Iodine is a component
of the thyroid hormones, thyroxine (T4) and triiodothy-ronine (T3).
It is necessary for the normal functioning of the thyroid gland, which
determines the rate of metabolism.
Sources.The primary sources of iodine areiodized salt,seafood, andsome plant
foods grown in soil bordering the sea. Iodized salt is common table salt to
which iodine has been added in an amount that, if used in normal cook-ing,
provides sufficient iodine.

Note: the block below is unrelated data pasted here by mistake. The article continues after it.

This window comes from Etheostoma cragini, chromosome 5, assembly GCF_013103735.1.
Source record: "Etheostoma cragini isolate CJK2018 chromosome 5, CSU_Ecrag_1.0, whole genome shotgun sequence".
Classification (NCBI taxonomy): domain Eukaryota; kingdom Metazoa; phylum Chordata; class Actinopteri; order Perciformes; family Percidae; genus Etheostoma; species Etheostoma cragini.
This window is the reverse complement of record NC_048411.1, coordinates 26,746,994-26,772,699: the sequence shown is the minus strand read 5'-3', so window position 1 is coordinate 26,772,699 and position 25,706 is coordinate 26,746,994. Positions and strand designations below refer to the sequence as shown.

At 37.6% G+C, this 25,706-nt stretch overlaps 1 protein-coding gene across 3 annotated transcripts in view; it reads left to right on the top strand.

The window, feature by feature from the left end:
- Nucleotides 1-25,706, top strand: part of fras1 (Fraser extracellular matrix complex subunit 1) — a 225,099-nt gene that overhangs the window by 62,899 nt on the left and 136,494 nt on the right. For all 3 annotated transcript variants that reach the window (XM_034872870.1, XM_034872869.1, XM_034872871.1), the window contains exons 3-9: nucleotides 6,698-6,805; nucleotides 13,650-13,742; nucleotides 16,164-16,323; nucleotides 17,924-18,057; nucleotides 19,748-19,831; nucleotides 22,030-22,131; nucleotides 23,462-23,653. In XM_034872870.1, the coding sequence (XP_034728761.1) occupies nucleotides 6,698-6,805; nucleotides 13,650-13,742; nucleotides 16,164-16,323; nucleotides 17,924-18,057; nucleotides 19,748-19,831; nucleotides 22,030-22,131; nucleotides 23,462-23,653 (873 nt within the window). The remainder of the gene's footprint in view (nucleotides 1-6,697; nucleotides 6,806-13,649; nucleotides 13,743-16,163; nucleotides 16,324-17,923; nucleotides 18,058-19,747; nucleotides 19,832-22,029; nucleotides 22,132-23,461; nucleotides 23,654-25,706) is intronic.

Requirements.The DRI for adults is 150 mg a day. Additional
amountsare needed during pregnancy and lactation.
Deficiency.When the thyroid gland lacks sufficient
iodine, the manu-facture of thyroxine and triiodothyronine is retarded. In its
attempt to take up more iodine, the gland grows, forming a lump on the neck
called a goiter (Figure 8-3). Goiter appears to be more common among women than
among men. A thyroid gland that doesn’t function properly causes myxedema
(hypo-thyroidism) in adults. The children of mothers lacking sufficient iodine
may suffer from cretinism (retarded physical and mental development).